Finding the courage to write these has been terrifying. I find myself backing away, minimizing the hurt & the damage, the “oh it wasn’t that bad” inner voice. But I must. The memories are splinters embedded in my heart for years; they’re infected, painful to touch, agony to try to pull out.
Maybe it’s best to start with a memory that doesn’t look all that hurtful. On the surface, anyway. Some folks would even call it funny. Maybe.
My husband and I got married on the cheap. I hate the big-wedding culture; none of it makes sense to me. Why spend all that money on one day, one ceremony? Why force everyone into these uncomfortable clothes, just to be bored for hours? That had been my experience with all family weddings: forced to go to church, listen to a long boring ceremony, sit on uncomfortable chairs in a cold hall where I don’t know anyone, get a plate of food that I hated (no clue who catered the family weddings, but daaaamn, they sucked), & wait & wait & wait for my parents to finally decide to leave.
Neither Husband nor I wanted anything like that. So one day, when my parents decided to come up to visit us — they live about an hour and half away — we took them out to a decent Italian restaurant and dropped the news: we were finally going to make it legal & get married next month.
At that point, husband & I had been together for 10 years & living together for five. This was the mid-1990s, pre-HealthCareReform, pre-“domestic partner” coverage; with my continual health issues & having gone thru two uncovered surgeries already, being able to be covered under a spouse’s work insurance was a desperate need.
The questions and protests started: next month? That wasn’t enough time. Was there something I wasn’t telling them?? We’d never get a church that soon. What do you mean, you’re not getting married in a church? Where was my engagement ring? Who was paying for everything? Our answers were continual repetitions: “It’s handled. Don’t worry about it. We’re paying. Just show up.”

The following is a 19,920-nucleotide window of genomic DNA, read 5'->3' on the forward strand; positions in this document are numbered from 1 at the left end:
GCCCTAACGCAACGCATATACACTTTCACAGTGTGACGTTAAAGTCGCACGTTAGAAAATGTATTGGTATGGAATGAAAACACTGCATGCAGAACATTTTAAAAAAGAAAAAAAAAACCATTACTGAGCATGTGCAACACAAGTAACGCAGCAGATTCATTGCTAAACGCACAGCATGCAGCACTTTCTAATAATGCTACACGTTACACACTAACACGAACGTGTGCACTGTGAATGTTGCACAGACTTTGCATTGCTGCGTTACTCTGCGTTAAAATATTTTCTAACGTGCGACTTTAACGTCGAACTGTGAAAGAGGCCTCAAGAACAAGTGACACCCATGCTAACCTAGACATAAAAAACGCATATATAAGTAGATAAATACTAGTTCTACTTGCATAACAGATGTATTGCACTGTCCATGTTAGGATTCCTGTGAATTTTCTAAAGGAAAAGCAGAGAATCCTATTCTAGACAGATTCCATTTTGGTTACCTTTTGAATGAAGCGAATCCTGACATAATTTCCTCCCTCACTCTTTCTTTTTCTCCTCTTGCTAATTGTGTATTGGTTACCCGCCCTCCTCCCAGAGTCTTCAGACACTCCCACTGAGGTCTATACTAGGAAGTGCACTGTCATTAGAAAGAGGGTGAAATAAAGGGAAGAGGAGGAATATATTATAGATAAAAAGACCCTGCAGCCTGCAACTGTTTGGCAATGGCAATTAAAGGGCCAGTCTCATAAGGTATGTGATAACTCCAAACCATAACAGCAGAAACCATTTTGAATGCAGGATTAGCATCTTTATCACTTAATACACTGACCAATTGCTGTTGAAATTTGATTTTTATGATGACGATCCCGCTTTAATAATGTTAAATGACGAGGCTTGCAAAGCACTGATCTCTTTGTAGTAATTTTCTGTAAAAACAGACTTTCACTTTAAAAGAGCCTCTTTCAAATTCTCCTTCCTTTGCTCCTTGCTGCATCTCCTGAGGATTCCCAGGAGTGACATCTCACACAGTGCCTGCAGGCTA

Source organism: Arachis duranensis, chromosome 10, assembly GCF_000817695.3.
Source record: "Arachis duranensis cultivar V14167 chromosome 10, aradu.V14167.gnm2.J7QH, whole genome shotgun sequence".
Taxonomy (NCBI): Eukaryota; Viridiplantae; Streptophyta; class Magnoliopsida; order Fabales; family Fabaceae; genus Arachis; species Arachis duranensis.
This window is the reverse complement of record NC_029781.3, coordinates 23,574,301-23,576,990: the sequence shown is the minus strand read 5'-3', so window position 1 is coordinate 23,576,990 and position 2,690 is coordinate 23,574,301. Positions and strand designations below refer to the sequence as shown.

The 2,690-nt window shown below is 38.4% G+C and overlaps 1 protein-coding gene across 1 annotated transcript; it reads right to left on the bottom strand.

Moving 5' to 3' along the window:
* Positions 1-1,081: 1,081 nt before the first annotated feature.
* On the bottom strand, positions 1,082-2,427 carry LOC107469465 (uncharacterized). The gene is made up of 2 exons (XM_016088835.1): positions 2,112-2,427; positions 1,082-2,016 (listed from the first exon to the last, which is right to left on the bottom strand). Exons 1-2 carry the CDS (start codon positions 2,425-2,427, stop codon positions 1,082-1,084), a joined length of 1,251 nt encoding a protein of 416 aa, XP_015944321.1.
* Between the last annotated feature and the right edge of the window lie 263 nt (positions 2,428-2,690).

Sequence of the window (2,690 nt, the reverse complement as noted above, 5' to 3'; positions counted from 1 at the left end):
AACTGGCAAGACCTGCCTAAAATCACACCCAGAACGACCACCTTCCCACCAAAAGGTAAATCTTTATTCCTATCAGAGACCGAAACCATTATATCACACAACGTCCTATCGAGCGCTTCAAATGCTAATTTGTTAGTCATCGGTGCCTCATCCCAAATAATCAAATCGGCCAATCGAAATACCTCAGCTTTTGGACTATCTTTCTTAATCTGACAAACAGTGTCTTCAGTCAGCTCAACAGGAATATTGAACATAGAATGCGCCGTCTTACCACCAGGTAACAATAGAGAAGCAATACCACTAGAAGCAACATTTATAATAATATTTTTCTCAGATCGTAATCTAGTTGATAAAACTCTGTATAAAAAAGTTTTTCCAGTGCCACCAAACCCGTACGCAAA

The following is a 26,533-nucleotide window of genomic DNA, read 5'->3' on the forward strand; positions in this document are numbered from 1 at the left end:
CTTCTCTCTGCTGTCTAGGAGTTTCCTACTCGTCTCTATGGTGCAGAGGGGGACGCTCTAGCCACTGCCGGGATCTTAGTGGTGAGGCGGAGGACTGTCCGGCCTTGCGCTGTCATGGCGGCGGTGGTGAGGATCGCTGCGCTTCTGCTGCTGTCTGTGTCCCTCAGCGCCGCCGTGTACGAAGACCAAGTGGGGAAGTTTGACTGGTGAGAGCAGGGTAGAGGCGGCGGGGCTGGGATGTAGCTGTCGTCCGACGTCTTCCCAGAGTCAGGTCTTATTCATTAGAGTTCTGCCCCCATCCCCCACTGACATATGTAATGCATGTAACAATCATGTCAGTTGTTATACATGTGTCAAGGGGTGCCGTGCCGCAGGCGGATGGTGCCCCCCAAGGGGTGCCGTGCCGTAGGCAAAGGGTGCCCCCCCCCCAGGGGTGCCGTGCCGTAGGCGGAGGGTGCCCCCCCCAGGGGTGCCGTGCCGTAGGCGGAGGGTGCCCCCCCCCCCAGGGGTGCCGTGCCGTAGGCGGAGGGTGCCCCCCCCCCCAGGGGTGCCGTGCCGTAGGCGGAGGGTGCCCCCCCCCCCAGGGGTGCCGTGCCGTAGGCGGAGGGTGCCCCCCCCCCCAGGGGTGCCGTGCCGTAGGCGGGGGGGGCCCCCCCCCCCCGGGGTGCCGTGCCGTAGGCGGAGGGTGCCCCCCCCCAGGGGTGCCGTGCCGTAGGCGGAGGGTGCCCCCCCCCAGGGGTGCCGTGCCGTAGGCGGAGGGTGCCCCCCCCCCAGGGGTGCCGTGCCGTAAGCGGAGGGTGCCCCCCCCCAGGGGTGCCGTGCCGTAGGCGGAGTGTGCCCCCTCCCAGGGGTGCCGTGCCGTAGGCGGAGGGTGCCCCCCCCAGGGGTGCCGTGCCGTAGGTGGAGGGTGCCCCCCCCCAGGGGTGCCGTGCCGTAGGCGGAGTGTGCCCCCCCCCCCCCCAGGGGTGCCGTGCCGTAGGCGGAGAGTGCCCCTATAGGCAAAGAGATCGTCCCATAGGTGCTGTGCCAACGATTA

I’d just been hired by a really good company and would be making more than I’d ever made. We were moving to a new apartment, as part of all the good changes. Two friends of ours had recently become legally-credentialed Pagan clergy & offered to do the ceremony in our new apartment, making the ceremony both a celebration of our relationship & the new beginning in our lives. Another friend was a trained chef, who offered to make the dinner as a gift (nothing fancy, but daaaaamn, that was the best lasagna I’ve ever had). Even better, we’d been on food stamps for months prior to my being hired, so almost all the food was paid for by our remaining food stamp balance.
So we’d planned a small ceremony on the cheap, only our immediate family and our friends invited. Husband’s immediate family was three people: his mom, his step-dad, and his aunt who’d helped raise him & who was closer to him in many ways than his mom was. My side was bigger — a Catholic family, after all: parents, three siblings, my sis’s husband & my brother’s fiance.
The parental weaseling began the minute my parents got back to their place. My grandmothers couldn’t come (one was in poor health, the other hated traveling longer than a few minutes) — could my uncle M. & his family come instead? That was an odd request; while I liked Uncle M & he was the “cool” uncle on Dad’s side, he wasn’t exactly close to me or my siblings. His new wife & her daughter barely knew my parents, let alone me & Husband.